Mr. Eads, in his thoughtful letter, commented that it isn’t the job of government to legislate people’s behavior. And yet, government does indeed do just that---seatbelt laws, speeding laws, drinking laws, and others all are put in place for our own good.

Sociologists will tell you that if people are let loose with no restrictions, bad behavior will increase in intensity and frequency. It is indeed the job of government to look out for those among us who do not know any better.

In my opinion, Butts County is a poor county. The people here, especially African-Americans, seem to live substandard lives when compared to many of the other citizens. I speak on a daily basis with a lot of people, black and white, generally poor, and it is very disheartening to hear their view of life here.

They talk of not having much opportunity to get ahead, given the state of things. So they gamble, hoping for that one-in-a-million big strike. In fact, gambling, whether legal as in the lottery, or illegal, as in those vile machines, seems to be the state sport, given the number of discarded scratchoffs I see blowing around the local landscape.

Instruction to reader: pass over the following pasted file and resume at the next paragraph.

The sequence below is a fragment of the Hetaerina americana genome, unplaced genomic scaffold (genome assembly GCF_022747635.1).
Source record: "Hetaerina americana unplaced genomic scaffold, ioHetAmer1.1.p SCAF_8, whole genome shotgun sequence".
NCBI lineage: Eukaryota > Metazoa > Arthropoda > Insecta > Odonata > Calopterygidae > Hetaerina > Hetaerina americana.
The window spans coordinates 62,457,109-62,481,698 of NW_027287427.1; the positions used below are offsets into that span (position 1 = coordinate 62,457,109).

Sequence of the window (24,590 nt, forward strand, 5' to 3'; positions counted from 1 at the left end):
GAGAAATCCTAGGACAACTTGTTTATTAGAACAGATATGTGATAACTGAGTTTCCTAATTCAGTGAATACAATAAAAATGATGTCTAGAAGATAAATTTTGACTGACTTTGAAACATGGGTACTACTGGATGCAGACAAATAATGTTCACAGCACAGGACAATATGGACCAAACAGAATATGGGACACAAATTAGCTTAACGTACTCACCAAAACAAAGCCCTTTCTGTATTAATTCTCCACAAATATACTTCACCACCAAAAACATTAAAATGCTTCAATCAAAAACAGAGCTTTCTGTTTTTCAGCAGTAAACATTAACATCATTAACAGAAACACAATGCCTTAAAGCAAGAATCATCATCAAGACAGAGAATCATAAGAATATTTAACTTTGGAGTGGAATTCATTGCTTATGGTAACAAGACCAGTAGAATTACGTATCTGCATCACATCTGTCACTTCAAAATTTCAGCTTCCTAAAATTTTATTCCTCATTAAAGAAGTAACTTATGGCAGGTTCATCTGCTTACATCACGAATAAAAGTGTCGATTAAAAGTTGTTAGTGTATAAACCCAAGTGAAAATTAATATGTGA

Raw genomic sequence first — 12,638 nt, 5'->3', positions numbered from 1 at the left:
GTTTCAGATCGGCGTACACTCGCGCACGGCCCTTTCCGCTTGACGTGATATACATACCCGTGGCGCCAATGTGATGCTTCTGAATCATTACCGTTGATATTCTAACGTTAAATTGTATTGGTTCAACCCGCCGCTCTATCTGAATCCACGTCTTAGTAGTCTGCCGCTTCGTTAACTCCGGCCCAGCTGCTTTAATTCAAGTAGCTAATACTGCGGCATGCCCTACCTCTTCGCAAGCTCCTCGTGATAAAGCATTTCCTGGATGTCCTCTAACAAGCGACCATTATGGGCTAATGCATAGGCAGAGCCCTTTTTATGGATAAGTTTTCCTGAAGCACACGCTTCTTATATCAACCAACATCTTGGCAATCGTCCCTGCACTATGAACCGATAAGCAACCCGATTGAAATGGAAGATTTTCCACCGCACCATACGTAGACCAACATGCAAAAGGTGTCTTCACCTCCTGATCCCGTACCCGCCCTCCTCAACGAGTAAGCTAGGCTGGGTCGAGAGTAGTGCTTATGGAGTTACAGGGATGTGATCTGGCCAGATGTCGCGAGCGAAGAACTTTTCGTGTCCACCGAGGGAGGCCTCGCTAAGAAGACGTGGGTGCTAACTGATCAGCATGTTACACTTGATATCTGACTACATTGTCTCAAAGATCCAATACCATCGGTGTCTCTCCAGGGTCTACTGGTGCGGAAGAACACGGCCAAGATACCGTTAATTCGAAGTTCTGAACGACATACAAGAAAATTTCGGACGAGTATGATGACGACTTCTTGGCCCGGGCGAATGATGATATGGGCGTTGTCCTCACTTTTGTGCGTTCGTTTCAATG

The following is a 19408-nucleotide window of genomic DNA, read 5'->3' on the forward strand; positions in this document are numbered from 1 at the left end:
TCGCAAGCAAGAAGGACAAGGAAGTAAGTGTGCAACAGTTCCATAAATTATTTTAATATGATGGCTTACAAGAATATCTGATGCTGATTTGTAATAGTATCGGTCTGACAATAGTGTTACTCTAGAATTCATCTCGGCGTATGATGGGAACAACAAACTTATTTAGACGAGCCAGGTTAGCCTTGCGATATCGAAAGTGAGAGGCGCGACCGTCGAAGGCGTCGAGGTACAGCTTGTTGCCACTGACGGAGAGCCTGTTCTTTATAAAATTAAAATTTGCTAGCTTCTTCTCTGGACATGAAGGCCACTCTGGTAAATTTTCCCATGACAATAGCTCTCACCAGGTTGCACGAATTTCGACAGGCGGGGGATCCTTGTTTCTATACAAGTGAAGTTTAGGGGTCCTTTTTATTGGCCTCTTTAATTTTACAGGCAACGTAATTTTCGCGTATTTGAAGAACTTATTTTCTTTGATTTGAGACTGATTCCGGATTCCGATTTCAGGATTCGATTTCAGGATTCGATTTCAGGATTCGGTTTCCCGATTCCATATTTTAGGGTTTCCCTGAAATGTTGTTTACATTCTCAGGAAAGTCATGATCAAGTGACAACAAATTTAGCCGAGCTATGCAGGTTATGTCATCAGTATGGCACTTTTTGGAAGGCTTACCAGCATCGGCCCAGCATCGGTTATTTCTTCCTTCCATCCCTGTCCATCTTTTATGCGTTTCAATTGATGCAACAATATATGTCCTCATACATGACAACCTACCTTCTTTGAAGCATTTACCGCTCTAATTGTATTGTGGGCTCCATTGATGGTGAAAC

Money does not flow as freely up north as it does here. It is hard-earned by hard-working people. Money tossed away into gambling machines is making lazy store owners wealthy, to the point that their actual business is neglected. I know this from experience. Located near my place of business is one such establishment. The shelves look like the place was looted and never restocked, gas is often not available and the place teems with the poor and uneducated playing lottery, playing numbers and of course playing, sometimes two at a time, the slot machines.

Why bother actually stocking the shelves or filling the tanks when you can sit back and count the dough thrown away by suckers? When is a gambling establishment not a gambling establishment? When it is wearing a gas station mask.